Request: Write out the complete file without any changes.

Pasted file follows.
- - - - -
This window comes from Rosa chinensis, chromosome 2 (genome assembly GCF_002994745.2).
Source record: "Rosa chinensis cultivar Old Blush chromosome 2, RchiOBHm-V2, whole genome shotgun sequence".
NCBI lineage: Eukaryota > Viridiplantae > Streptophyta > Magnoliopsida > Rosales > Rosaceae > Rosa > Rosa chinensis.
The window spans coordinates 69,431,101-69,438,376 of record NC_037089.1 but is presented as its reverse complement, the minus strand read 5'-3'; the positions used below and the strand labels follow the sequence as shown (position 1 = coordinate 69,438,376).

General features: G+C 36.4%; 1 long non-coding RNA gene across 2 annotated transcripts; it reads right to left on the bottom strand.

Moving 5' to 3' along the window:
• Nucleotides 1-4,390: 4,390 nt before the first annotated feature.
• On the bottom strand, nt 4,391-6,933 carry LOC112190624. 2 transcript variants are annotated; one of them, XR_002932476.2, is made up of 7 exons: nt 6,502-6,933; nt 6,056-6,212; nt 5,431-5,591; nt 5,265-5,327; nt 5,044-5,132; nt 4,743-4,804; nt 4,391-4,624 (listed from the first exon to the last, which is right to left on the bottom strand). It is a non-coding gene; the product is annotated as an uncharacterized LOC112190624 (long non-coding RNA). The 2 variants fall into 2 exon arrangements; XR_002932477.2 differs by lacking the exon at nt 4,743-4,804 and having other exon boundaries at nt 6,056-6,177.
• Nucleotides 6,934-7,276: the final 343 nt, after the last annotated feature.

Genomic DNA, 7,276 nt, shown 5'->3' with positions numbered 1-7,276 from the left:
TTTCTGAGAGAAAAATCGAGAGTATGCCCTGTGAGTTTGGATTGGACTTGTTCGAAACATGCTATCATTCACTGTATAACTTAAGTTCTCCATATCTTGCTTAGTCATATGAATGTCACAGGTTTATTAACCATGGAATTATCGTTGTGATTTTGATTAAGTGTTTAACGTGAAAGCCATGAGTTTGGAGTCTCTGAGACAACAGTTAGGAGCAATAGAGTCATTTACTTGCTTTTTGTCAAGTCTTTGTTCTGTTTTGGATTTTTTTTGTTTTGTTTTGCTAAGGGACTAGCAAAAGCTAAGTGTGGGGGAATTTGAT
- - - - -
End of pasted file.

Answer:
This window comes from Rosa chinensis, chromosome 2 (genome assembly GCF_002994745.2).
Source record: "Rosa chinensis cultivar Old Blush chromosome 2, RchiOBHm-V2, whole genome shotgun sequence".
NCBI lineage: Eukaryota > Viridiplantae > Streptophyta > Magnoliopsida > Rosales > Rosaceae > Rosa > Rosa chinensis.
The window spans coordinates 69,431,101-69,438,376 of record NC_037089.1 but is presented as its reverse complement, the minus strand read 5'-3'; the positions used below and the strand labels follow the sequence as shown (position 1 = coordinate 69,438,376).

General features: G+C 36.4%; 1 long non-coding RNA gene across 2 annotated transcripts; it reads right to left on the bottom strand.

Moving 5' to 3' along the window:
• Nucleotides 1-4,390: 4,390 nt before the first annotated feature.
• On the bottom strand, nt 4,391-6,933 carry LOC112190624. 2 transcript variants are annotated; one of them, XR_002932476.2, is made up of 7 exons: nt 6,502-6,933; nt 6,056-6,212; nt 5,431-5,591; nt 5,265-5,327; nt 5,044-5,132; nt 4,743-4,804; nt 4,391-4,624 (listed from the first exon to the last, which is right to left on the bottom strand). It is a non-coding gene; the product is annotated as an uncharacterized LOC112190624 (long non-coding RNA). The 2 variants fall into 2 exon arrangements; XR_002932477.2 differs by lacking the exon at nt 4,743-4,804 and having other exon boundaries at nt 6,056-6,177.
• Nucleotides 6,934-7,276: the final 343 nt, after the last annotated feature.

Genomic DNA, 7,276 nt, shown 5'->3' with positions numbered 1-7,276 from the left:
TTTCTGAGAGAAAAATCGAGAGTATGCCCTGTGAGTTTGGATTGGACTTGTTCGAAACATGCTATCATTCACTGTATAACTTAAGTTCTCCATATCTTGCTTAGTCATATGAATGTCACAGGTTTATTAACCATGGAATTATCGTTGTGATTTTGATTAAGTGTTTAACGTGAAAGCCATGAGTTTGGAGTCTCTGAGACAACAGTTAGGAGCAATAGAGTCATTTACTTGCTTTTTGTCAAGTCTTTGTTCTGTTTTGGATTTTTTTTGTTTTGTTTTGCTAAGGGACTAGCAAAAGCTAAGTGTGGGGGAATTTGAT